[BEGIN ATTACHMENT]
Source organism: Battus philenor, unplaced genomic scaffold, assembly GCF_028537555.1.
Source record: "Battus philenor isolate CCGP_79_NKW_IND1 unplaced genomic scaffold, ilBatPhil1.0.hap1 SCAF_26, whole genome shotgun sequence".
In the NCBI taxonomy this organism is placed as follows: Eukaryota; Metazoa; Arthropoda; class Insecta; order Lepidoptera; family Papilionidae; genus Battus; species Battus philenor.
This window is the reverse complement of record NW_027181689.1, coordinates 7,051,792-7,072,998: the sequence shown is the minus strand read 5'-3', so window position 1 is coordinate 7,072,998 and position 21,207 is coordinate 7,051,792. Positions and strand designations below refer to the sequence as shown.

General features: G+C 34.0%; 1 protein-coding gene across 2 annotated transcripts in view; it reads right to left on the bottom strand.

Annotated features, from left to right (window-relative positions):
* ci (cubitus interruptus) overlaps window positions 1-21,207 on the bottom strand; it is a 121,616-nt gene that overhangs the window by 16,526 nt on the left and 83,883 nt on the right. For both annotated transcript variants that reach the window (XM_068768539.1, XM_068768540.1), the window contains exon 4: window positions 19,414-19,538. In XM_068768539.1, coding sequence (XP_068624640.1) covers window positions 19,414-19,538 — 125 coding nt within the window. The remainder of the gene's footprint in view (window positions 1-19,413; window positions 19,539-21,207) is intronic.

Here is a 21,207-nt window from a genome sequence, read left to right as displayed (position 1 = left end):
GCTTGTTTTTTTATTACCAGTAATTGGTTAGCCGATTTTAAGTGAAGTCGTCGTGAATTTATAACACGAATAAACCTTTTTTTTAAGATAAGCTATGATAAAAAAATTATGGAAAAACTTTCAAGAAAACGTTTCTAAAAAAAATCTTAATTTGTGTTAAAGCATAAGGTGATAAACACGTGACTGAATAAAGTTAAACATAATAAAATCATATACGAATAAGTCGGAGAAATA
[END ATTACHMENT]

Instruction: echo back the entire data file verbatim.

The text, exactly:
Source organism: Battus philenor, unplaced genomic scaffold, assembly GCF_028537555.1.
Source record: "Battus philenor isolate CCGP_79_NKW_IND1 unplaced genomic scaffold, ilBatPhil1.0.hap1 SCAF_26, whole genome shotgun sequence".
In the NCBI taxonomy this organism is placed as follows: Eukaryota; Metazoa; Arthropoda; class Insecta; order Lepidoptera; family Papilionidae; genus Battus; species Battus philenor.
This window is the reverse complement of record NW_027181689.1, coordinates 7,051,792-7,072,998: the sequence shown is the minus strand read 5'-3', so window position 1 is coordinate 7,072,998 and position 21,207 is coordinate 7,051,792. Positions and strand designations below refer to the sequence as shown.

General features: G+C 34.0%; 1 protein-coding gene across 2 annotated transcripts in view; it reads right to left on the bottom strand.

Annotated features, from left to right (window-relative positions):
* ci (cubitus interruptus) overlaps window positions 1-21,207 on the bottom strand; it is a 121,616-nt gene that overhangs the window by 16,526 nt on the left and 83,883 nt on the right. For both annotated transcript variants that reach the window (XM_068768539.1, XM_068768540.1), the window contains exon 4: window positions 19,414-19,538. In XM_068768539.1, coding sequence (XP_068624640.1) covers window positions 19,414-19,538 — 125 coding nt within the window. The remainder of the gene's footprint in view (window positions 1-19,413; window positions 19,539-21,207) is intronic.

Here is a 21,207-nt window from a genome sequence, read left to right as displayed (position 1 = left end):
GCTTGTTTTTTTATTACCAGTAATTGGTTAGCCGATTTTAAGTGAAGTCGTCGTGAATTTATAACACGAATAAACCTTTTTTTTAAGATAAGCTATGATAAAAAAATTATGGAAAAACTTTCAAGAAAACGTTTCTAAAAAAAATCTTAATTTGTGTTAAAGCATAAGGTGATAAACACGTGACTGAATAAAGTTAAACATAATAAAATCATATACGAATAAGTCGGAGAAATA